Soprano and Tenor Sax
John plays Soprano on the first two tracks of this CD and tenor on the other two.
This CD was present I bought my jazz loving mother for Christmas, as you can see from my profile timeline, jazz is the music I have liked for the longest and as such I was quite excited to post my first Jazz review.
1. My Favorite Things
As you may probably be able to guess this track is the same in tune the famous song of the same name. Opening with echoing piano that builds up an epic feeling, it then leads into the chilled fee of the song. Then the sax comes in, playing the well known tune of this song but then it leads into its own musical experimentations. Roughly 3 minutes into his 13 minute rendition the sax and piano pick up the speed to increase the genera tempo feeling of this track. The Piano is hen allowed the limelight as it plays a section which changes in key tempo repeatedly, making this rather chilled piece seem reasonably exciting. The piano then moves out into an almost thoughtful piece of its own and moves away from the original rhythm and tune. This at first makes you want to sit back and enjoy but then makes you feel mildly crazy as it moves into. The piano is allowed to continue to take centre stage as it finally comes back to the original tune of the song. After the majestic piano comes and goes, the sax brings itself into hearing. John is clearly anxious not to be overshadowed as he brings in some amazing saxophone work, despite the slow beat of this piece the sax hear is upbeat and danceable. Perhaps this is due to the mildly polyrhythmic feel of this section of the piece. After the majestic feel of the sax it follows the same pattern as the piano of returning to the original tune. Then the sax an piano move to an urgent feel with the sax still taking centre stage. The beat is kept by the drums as the relaxed, chilled beat, but the piece is neither relaxed nor is it chilled. The multi-key feel of the piano mixed with the saxophone virtuosity make this track truly memorable. One last time it returns to the original tune and then it ends.
2. Every Time We Say Goodbye
Distinctly slower in it beat compared to the previous track. It has a much more melancholy tone. The Saxophone plays a sorrowful piece as it cuts into you soul. This piece reminds you that being miserable isn"t for emos, and that it was truly perfected by jazz legends or blues singers. The pianos time to shine once again appear in this song. As the bass and drums play the low beat the piano messes with our head by being erratic and clever. It May be played quickly and cleverly but the mood of the song is still set in stone. The piano occasionally returns to the original beat, only to veer off in many amazing directions. When the sax returns, the piano creates layers under it so it can back up the feel of the saxophone. They work together to make an incredibly sorrowful piece. However, the last word is left to the piano as it slowly and sorrowfully plays the piece away.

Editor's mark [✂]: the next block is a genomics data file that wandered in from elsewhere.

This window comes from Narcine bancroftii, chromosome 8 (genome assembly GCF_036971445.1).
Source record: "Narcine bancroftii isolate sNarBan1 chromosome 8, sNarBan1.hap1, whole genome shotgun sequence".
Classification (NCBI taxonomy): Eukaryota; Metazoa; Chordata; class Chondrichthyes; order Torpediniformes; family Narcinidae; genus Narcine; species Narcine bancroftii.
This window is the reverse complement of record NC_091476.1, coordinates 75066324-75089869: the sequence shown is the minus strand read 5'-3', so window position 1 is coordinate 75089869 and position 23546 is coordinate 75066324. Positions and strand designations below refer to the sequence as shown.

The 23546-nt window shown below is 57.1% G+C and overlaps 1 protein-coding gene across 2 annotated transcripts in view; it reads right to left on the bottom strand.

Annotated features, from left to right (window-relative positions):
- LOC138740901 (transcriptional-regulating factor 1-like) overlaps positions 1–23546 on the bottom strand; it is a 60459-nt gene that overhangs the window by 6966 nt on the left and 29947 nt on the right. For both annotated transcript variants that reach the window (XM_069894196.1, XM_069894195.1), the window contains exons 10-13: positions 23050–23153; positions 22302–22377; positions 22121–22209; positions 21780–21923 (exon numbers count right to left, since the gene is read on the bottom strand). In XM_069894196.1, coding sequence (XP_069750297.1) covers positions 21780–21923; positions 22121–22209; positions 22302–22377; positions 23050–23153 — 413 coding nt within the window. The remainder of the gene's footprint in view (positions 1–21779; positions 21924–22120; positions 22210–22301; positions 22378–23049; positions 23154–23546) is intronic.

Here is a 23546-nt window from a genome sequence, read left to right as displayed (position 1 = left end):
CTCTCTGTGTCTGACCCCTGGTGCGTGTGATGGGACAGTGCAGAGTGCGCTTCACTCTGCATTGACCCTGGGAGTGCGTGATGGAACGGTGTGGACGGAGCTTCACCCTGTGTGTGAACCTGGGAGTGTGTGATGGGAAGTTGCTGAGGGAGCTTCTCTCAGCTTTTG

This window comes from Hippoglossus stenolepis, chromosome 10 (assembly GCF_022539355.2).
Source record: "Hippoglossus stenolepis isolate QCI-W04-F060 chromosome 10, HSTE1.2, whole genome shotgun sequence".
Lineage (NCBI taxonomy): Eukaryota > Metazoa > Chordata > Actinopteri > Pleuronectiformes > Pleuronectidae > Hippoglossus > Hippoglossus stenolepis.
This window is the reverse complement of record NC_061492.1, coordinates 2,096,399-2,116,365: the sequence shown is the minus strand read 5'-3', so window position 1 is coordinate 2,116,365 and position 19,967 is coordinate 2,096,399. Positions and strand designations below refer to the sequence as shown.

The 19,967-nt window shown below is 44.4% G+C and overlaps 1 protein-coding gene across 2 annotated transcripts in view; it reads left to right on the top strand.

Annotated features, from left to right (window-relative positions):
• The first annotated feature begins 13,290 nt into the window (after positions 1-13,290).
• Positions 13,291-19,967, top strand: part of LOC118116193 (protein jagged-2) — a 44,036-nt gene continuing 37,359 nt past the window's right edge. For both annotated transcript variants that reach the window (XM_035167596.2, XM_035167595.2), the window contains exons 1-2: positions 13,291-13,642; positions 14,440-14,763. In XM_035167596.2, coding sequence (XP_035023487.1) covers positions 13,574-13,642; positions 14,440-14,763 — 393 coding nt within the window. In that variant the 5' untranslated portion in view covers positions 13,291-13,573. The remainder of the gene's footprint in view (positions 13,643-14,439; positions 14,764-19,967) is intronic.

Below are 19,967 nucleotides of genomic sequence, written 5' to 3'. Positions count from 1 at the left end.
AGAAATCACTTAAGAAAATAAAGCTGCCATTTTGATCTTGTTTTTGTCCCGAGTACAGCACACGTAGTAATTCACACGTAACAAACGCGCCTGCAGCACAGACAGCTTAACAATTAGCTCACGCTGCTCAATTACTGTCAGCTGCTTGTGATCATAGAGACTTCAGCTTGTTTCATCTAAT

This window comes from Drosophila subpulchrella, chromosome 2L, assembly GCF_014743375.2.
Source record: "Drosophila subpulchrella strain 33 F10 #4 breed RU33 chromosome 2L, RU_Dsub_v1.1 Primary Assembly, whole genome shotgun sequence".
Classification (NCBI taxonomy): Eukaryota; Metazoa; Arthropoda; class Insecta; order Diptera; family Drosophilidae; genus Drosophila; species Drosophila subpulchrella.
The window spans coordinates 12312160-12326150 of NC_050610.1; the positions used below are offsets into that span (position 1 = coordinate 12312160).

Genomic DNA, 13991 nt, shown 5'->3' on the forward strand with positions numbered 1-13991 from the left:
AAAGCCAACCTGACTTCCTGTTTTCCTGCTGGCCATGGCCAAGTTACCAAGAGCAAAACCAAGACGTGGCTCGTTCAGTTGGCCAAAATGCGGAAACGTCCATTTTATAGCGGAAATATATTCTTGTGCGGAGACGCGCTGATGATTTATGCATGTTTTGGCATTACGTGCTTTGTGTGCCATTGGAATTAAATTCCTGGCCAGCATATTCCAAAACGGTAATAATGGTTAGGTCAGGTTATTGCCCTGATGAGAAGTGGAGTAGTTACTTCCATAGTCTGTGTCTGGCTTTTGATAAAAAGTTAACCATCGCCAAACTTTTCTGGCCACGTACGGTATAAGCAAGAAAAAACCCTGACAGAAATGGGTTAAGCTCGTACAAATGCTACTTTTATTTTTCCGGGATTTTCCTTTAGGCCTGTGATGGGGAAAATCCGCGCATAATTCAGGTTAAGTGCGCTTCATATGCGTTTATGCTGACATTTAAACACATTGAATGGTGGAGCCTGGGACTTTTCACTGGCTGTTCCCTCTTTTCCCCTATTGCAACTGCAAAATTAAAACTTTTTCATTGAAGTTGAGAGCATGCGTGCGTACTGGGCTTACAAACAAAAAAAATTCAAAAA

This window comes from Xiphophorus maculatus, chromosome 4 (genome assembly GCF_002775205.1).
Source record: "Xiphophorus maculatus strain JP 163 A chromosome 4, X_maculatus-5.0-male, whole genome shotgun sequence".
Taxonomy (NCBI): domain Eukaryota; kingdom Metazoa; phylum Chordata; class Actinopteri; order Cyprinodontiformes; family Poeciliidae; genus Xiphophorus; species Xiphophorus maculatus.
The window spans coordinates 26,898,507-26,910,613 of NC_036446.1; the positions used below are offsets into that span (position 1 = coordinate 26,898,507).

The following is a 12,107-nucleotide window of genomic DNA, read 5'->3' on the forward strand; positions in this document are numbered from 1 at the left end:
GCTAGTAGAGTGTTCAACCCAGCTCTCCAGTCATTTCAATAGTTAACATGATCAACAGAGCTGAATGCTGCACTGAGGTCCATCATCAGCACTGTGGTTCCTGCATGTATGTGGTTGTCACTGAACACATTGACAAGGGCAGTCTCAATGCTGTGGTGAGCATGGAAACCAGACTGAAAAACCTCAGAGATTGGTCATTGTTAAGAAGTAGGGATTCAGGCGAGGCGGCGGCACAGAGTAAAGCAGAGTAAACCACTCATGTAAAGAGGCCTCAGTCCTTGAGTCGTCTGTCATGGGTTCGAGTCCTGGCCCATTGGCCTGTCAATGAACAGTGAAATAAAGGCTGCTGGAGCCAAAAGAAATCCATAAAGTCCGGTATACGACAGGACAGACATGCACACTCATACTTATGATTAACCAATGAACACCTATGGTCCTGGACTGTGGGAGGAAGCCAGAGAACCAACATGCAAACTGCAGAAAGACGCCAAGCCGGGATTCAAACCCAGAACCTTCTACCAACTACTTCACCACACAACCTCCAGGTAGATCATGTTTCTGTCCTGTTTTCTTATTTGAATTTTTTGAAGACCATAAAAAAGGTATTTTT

Starting on an exciting note perhaps to reflect upon it namesake, this piece is one where all instrument work together. The piano and saxophone move away from one another but both reflect the jumpy mood of this song. The bass and drums are also used to excite the listener. The saxophone essentially solos away, portraying the truly amazing musicianship of John Coltrane. The urgency of the Saxophone make this track my favourite one of the CD. The drums indulge in some drum rolls to reflect the multiple moods of the piece. There are many moods, they are all happy. The piano again has itself a portion f the song where it is allowed to live up to the saxophone. Switching between the noodling very quickly and playing hard and confident rhythmical sections h piano truly shines. Double Bassist Steve Dais has his turn to become the star of the show later o in this song. With a very nice quiet and thoughtful solo, you slowly realise that Jon Coltrane knows who he wants in his band. Towards the end of the Bass solo comes a drum roll which is also backed up by piano, as the bass continues in its clever solo. Drums are also allowed to impressed in this piece as they take an exciting twist with multiple speeds. Then"Sax returns, and continues o impress with the shear speed and zeal that comes with it. John Coltrane has been called self-indulgent, all I can say is if he is I"m glad.
4. But Not For Me
Saxophone opens this piece very neatly. The tune of this piece creates a wonderful feeling as both bass and sax take you both up and down. The piano stays on the mainly upbeat track. The sax keeps making miracles for the ears as it goes on. The piano and sax both have a feeling of a build up to something new and incredible as they go through. It gives you the impression of more to come, which is great considering how impressive this already is. The sax pulls off one more trick before letting the piano take centre stage, the piano is cleverly left to go crazy over a particularly amazing bassline. The piano is best described as multi-tonal, as t moves through the very excitable things it plays. This track then lets a new kind of saxophone playing appear even more fantastic than usual. The bassline becomes more apparent still in this section and appears more quirky than ever. The sax leads you into some very crazed directions towards the end of this piece. The Sax leads the rest of the band to the closing section and ands this CD.
This is a truly great CD and marks John Coltrane as on of THE jazz musicians to love. There are only two real problems; the improvisational nature of this piece and the sound. The first means that there are a few major down points to each song, the latter is due to the fact that it is a re-release of an old LP, as you probably guessed. Otherwise it is great.